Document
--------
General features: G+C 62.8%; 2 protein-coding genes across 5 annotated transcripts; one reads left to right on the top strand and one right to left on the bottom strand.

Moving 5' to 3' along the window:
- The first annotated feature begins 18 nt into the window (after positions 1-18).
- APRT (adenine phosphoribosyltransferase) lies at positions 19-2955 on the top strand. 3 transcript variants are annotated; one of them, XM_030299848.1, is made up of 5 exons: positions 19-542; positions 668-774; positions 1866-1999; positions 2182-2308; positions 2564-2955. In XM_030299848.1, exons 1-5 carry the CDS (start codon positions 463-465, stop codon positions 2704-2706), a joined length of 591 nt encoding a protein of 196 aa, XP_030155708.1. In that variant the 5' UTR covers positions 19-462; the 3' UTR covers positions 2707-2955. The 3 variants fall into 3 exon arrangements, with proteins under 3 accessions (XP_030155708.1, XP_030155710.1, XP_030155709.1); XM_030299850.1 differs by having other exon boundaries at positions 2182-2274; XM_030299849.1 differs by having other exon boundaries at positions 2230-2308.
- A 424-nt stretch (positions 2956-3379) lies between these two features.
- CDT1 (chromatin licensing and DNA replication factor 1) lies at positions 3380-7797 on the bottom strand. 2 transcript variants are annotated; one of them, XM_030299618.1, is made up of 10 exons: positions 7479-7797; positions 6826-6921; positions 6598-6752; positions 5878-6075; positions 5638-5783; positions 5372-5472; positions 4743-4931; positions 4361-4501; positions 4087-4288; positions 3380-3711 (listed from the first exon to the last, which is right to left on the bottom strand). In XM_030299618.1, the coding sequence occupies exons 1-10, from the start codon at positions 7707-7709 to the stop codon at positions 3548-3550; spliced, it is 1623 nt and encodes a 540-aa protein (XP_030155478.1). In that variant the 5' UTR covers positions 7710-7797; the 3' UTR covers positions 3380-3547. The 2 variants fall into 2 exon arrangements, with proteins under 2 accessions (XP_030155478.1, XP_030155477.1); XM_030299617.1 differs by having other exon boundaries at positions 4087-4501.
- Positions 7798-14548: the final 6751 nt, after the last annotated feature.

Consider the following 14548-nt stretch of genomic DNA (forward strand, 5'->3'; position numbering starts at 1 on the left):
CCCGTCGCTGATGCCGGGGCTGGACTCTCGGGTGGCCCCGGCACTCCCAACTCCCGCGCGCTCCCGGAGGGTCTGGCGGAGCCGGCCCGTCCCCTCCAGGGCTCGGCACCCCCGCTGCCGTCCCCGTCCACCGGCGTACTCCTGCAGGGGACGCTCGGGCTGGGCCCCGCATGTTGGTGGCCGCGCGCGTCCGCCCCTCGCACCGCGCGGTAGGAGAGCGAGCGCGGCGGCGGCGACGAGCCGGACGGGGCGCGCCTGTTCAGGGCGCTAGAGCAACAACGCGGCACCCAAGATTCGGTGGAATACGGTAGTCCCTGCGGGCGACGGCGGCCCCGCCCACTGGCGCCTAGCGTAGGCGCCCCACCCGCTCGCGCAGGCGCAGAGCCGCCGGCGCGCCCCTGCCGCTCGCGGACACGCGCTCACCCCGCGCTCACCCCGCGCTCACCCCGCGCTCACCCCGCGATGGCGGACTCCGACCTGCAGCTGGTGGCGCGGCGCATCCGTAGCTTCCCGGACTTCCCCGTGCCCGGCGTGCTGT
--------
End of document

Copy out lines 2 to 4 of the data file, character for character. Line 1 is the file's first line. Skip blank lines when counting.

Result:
Moving 5' to 3' along the window:
- The first annotated feature begins 18 nt into the window (after positions 1-18).
- APRT (adenine phosphoribosyltransferase) lies at positions 19-2955 on the top strand. 3 transcript variants are annotated; one of them, XM_030299848.1, is made up of 5 exons: positions 19-542; positions 668-774; positions 1866-1999; positions 2182-2308; positions 2564-2955. In XM_030299848.1, exons 1-5 carry the CDS (start codon positions 463-465, stop codon positions 2704-2706), a joined length of 591 nt encoding a protein of 196 aa, XP_030155708.1. In that variant the 5' UTR covers positions 19-462; the 3' UTR covers positions 2707-2955. The 3 variants fall into 3 exon arrangements, with proteins under 3 accessions (XP_030155708.1, XP_030155710.1, XP_030155709.1); XM_030299850.1 differs by having other exon boundaries at positions 2182-2274; XM_030299849.1 differs by having other exon boundaries at positions 2230-2308.